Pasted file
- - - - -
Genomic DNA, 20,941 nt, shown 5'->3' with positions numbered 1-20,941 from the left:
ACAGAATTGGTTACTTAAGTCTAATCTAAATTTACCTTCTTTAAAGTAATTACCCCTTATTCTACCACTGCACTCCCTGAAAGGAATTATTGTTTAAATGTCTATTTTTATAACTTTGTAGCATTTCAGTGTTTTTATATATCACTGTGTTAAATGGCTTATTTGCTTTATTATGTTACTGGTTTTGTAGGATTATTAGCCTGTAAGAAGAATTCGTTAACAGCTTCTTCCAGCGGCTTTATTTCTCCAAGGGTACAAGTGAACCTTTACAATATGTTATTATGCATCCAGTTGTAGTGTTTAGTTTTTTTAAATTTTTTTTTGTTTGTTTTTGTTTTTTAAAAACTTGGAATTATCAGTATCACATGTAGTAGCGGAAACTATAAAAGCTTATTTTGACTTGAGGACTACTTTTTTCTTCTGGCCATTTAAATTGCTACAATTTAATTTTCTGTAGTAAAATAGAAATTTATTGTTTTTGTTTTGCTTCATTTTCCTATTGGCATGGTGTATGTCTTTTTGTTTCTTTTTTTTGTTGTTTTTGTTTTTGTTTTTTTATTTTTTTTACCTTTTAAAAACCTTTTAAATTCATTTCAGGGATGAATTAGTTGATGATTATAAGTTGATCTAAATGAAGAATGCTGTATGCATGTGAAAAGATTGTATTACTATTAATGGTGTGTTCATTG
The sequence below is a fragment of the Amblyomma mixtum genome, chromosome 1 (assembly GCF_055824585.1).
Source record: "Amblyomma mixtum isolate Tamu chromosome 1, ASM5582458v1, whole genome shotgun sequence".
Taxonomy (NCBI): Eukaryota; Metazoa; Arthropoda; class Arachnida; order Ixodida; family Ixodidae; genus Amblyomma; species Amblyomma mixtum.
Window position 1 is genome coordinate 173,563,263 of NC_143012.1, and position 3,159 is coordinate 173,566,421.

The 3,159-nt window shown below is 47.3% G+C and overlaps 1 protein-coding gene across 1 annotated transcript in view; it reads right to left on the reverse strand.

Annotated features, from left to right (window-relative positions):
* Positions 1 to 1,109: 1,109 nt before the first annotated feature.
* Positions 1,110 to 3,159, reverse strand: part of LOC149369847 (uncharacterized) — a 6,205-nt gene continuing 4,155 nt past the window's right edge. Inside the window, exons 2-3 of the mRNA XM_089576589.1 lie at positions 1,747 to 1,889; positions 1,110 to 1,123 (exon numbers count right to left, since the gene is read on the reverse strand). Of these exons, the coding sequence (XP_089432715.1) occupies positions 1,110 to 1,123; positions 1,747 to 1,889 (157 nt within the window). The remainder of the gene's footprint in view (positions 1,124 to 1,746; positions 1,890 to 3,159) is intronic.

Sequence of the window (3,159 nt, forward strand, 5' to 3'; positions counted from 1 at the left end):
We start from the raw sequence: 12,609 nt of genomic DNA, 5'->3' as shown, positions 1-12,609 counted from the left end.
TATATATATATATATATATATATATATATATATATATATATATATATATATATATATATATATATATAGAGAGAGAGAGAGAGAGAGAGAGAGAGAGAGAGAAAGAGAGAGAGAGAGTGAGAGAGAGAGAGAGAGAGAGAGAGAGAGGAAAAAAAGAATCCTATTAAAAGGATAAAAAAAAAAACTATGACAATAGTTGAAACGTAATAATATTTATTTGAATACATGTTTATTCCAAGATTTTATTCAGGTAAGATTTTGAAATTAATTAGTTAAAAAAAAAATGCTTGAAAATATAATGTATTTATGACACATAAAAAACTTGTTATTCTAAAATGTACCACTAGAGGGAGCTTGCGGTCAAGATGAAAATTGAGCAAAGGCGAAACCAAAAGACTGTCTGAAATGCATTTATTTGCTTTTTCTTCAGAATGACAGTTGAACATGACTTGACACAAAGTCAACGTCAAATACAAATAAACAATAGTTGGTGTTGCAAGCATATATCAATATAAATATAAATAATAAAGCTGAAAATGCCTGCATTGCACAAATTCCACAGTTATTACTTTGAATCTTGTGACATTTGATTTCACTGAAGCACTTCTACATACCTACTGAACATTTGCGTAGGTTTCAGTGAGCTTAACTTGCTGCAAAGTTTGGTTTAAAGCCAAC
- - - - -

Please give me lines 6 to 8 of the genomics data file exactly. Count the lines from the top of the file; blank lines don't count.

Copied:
Window position 1 is genome coordinate 173,563,263 of NC_143012.1, and position 3,159 is coordinate 173,566,421.

The 3,159-nt window shown below is 47.3% G+C and overlaps 1 protein-coding gene across 1 annotated transcript in view; it reads right to left on the reverse strand.

Annotated features, from left to right (window-relative positions):